Returnal seems to have been compared to an endless list of games since the trailer first premiered, likely because of the way it mixes different genres and inspirations around the idea of a triple-A roguelike. Having played through the few opening sections of Returnal, some of those comparisons hold up, while others are way off the mark. So far it feels like the old ruins from Mass Effect: Andromeda mixed with Vanquish’s gunplay. As a roguelike, Hades is the obvious comparison, but I didn’t feel a lot of connection between the two. Hades is more coherent, and I don’t mean that as a criticism of Returnal. It’s just that, in Hades, you understand your goal immediately – how far you are from it and how much closer you’re getting, and you’re aware that each death is part of the same story. Returnal feels more like Edge of Tomorrow. There’s a lot more left open to interpretation – some of these things will be explained as I venture further, but I suspect others will be left more ambiguous.
As a result, it’s difficult to talk about the story of Returnal too much at this stage. Selene is a protagonist who keeps things close to her chest, and in my brief time with her so far, she’s been just as confused as I am. I don’t know why she’s even on Atropos beyond the signal White Shadow; Selene does, it seems, but the game is deliberately holding the exact reason back. I expect to be in Returnal for the long haul (especially with how often I keep dying), so I’m on board with the slow burn approach. But for now, there’s nothing to report – back to you in the studio, Jeff.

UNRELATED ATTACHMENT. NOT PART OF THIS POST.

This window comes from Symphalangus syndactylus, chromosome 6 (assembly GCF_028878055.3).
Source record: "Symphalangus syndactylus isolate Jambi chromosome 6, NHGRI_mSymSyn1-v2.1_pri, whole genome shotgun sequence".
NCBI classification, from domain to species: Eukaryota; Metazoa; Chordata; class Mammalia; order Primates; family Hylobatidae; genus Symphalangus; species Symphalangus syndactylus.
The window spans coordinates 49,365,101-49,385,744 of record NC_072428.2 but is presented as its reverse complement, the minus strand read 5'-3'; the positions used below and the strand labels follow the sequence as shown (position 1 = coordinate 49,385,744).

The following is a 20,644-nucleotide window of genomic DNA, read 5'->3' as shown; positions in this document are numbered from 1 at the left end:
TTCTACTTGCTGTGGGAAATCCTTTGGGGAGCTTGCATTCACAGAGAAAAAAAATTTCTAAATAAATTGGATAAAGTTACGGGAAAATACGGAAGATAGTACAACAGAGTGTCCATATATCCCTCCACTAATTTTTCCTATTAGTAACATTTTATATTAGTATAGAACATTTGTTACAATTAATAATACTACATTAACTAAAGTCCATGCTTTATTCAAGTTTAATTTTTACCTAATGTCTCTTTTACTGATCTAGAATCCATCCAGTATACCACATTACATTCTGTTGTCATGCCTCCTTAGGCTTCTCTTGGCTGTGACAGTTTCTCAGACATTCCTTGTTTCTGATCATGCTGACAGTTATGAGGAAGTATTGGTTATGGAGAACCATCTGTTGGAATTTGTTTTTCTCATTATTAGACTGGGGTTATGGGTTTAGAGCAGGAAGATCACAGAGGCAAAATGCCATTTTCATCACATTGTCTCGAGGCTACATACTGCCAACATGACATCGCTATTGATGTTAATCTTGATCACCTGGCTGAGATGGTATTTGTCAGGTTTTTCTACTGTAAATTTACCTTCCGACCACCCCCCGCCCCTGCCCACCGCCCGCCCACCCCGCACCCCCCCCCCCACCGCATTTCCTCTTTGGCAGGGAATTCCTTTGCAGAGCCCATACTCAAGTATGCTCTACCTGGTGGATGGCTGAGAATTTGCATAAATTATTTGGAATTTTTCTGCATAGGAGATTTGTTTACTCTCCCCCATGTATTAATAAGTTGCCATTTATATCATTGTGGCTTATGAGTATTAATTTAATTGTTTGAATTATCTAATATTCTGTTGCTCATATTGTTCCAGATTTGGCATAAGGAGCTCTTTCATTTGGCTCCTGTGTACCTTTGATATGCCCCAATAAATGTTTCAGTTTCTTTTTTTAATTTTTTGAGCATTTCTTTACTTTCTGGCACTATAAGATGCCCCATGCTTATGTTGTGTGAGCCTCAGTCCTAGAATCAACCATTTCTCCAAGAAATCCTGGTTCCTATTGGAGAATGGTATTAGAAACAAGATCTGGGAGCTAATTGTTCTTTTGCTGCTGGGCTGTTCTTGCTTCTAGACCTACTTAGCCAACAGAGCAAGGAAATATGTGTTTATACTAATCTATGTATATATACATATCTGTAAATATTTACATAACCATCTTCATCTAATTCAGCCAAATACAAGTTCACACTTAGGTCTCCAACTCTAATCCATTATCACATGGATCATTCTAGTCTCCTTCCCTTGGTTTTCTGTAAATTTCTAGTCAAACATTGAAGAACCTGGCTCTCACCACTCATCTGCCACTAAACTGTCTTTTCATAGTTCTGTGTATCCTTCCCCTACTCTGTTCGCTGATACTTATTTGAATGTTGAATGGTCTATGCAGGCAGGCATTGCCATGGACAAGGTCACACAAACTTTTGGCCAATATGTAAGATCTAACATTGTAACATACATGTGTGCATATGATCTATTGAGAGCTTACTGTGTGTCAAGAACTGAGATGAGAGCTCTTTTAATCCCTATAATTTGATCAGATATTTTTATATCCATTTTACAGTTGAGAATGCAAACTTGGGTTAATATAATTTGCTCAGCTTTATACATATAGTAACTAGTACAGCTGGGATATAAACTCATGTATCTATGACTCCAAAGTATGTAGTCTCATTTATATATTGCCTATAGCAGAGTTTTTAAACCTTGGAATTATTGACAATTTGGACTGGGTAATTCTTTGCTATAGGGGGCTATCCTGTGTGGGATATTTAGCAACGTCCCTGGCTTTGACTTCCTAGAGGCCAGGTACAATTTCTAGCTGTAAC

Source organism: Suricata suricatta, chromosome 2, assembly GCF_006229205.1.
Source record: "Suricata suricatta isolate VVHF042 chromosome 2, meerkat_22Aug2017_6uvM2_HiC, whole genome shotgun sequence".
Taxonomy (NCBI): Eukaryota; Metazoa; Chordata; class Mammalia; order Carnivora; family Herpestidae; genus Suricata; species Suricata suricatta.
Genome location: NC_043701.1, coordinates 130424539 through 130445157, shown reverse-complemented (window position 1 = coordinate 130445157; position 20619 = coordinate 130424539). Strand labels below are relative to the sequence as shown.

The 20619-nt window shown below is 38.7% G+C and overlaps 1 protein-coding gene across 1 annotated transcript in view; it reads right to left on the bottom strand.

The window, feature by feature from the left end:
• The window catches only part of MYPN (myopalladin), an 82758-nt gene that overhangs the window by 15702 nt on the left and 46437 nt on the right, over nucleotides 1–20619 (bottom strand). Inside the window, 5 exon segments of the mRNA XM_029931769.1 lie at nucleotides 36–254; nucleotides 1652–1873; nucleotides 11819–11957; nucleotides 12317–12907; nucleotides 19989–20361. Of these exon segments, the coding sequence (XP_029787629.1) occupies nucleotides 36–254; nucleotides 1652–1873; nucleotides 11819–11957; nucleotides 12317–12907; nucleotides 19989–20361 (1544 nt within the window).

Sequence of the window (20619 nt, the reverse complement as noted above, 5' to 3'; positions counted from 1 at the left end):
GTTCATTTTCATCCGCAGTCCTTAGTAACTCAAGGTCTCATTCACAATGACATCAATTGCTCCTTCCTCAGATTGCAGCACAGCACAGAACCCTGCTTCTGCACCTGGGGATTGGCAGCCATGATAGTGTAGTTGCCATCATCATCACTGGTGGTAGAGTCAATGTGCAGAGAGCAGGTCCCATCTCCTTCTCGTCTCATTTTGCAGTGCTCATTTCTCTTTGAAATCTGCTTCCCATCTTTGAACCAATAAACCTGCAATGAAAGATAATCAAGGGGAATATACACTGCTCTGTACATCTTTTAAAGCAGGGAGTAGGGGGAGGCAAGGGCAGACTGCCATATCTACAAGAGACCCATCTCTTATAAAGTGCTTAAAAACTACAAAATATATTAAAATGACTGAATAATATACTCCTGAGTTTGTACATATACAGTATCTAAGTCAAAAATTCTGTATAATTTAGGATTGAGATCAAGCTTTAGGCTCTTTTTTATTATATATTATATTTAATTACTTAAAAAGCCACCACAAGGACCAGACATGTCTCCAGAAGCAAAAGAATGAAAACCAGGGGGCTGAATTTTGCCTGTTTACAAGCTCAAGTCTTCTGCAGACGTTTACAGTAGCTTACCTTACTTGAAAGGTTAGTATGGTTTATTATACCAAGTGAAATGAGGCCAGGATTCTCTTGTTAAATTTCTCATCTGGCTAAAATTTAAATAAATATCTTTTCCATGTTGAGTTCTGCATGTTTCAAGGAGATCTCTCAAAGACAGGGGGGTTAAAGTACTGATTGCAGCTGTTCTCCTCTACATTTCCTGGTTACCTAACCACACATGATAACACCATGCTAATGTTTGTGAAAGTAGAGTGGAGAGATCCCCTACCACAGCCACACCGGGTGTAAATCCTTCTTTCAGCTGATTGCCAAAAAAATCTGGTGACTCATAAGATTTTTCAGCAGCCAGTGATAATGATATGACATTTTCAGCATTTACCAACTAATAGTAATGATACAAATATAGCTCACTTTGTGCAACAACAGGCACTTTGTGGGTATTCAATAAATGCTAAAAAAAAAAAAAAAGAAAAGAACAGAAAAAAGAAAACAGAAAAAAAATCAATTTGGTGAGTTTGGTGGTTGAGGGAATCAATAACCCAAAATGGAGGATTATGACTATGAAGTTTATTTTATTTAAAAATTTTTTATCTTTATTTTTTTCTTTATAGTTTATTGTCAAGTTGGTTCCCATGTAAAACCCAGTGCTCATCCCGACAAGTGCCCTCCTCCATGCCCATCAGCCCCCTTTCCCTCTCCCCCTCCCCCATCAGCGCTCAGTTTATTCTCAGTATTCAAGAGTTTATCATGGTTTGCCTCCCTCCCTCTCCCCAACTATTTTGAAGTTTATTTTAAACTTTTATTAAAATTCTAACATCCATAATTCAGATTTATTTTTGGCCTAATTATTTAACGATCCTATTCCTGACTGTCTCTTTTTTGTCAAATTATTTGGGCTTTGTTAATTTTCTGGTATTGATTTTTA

Combat-wise, there is more going on. It’s clear that there are still developments to come, but the weapons and charged shots are varied enough that I’ve already decided I’m maining the shotgun and never using the electric charge. Combat can feel hectic at times, but dodging makes you temporarily invincible – this is a default power that remains across all deaths – and it’s very clear from what I’ve played so far that Selene has only gained access to a fraction of the guns and powers available. In time, I’ll probably ditch the shotgun and laugh to myself about how I’d ever beaten the first biome with just a crappy pistol with a mini bomb attached.
The action can get a bit much though, with bullet sprays, AoE attacks, and laser beams being commonplace, and it can take a while to get used to it all – especially because you feel like you’re on the backfoot at first. While there is a lot to think about, each of the enemies has been fairly predictable; it’s just an issue of numbers. Your guns take a long time to charge up the special shot and have a limited (but rechargeable) clip, so when the mobs overwhelm you, you’ll likely find yourself running away from carnage rather than dishing it out. Likewise, the consumable power ups are few and far between and mostly seem like a bit of a distraction so far. The most useful one has been auto heal, which isn’t all that interesting, although the novelty ones are a bit more inspired – you can even have explosive jumping boots.